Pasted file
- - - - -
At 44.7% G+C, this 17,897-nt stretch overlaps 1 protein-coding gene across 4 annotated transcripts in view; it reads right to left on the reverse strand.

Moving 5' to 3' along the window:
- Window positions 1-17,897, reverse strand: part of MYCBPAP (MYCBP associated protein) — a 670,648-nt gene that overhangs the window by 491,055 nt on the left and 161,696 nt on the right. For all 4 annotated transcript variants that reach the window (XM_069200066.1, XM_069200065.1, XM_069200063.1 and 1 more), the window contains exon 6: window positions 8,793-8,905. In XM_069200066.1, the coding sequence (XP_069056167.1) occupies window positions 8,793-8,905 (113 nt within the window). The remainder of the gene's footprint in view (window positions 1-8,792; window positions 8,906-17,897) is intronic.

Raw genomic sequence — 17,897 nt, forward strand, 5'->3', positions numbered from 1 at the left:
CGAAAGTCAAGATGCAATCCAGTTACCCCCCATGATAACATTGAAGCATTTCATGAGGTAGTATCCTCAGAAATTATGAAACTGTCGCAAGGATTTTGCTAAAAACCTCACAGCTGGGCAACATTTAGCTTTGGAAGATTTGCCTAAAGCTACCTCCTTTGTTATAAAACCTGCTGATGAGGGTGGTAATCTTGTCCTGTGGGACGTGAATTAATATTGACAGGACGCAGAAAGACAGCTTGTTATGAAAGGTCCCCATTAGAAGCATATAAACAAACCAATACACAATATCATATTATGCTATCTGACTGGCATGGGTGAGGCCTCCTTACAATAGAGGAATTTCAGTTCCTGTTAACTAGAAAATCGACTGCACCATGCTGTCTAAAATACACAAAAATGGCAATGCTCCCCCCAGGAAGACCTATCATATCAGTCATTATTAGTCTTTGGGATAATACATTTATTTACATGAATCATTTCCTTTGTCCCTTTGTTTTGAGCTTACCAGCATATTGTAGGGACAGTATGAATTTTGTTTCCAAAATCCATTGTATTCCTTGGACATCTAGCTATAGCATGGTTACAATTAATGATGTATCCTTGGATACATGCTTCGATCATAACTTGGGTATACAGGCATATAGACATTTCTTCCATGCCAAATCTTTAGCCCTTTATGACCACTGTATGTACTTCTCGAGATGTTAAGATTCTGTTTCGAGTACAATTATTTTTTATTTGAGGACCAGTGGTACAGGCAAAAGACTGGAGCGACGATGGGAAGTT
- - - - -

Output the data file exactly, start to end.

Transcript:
At 44.7% G+C, this 17,897-nt stretch overlaps 1 protein-coding gene across 4 annotated transcripts in view; it reads right to left on the reverse strand.

Moving 5' to 3' along the window:
- Window positions 1-17,897, reverse strand: part of MYCBPAP (MYCBP associated protein) — a 670,648-nt gene that overhangs the window by 491,055 nt on the left and 161,696 nt on the right. For all 4 annotated transcript variants that reach the window (XM_069200066.1, XM_069200065.1, XM_069200063.1 and 1 more), the window contains exon 6: window positions 8,793-8,905. In XM_069200066.1, the coding sequence (XP_069056167.1) occupies window positions 8,793-8,905 (113 nt within the window). The remainder of the gene's footprint in view (window positions 1-8,792; window positions 8,906-17,897) is intronic.

Raw genomic sequence — 17,897 nt, forward strand, 5'->3', positions numbered from 1 at the left:
CGAAAGTCAAGATGCAATCCAGTTACCCCCCATGATAACATTGAAGCATTTCATGAGGTAGTATCCTCAGAAATTATGAAACTGTCGCAAGGATTTTGCTAAAAACCTCACAGCTGGGCAACATTTAGCTTTGGAAGATTTGCCTAAAGCTACCTCCTTTGTTATAAAACCTGCTGATGAGGGTGGTAATCTTGTCCTGTGGGACGTGAATTAATATTGACAGGACGCAGAAAGACAGCTTGTTATGAAAGGTCCCCATTAGAAGCATATAAACAAACCAATACACAATATCATATTATGCTATCTGACTGGCATGGGTGAGGCCTCCTTACAATAGAGGAATTTCAGTTCCTGTTAACTAGAAAATCGACTGCACCATGCTGTCTAAAATACACAAAAATGGCAATGCTCCCCCCAGGAAGACCTATCATATCAGTCATTATTAGTCTTTGGGATAATACATTTATTTACATGAATCATTTCCTTTGTCCCTTTGTTTTGAGCTTACCAGCATATTGTAGGGACAGTATGAATTTTGTTTCCAAAATCCATTGTATTCCTTGGACATCTAGCTATAGCATGGTTACAATTAATGATGTATCCTTGGATACATGCTTCGATCATAACTTGGGTATACAGGCATATAGACATTTCTTCCATGCCAAATCTTTAGCCCTTTATGACCACTGTATGTACTTCTCGAGATGTTAAGATTCTGTTTCGAGTACAATTATTTTTTATTTGAGGACCAGTGGTACAGGCAAAAGACTGGAGCGACGATGGGAAGTT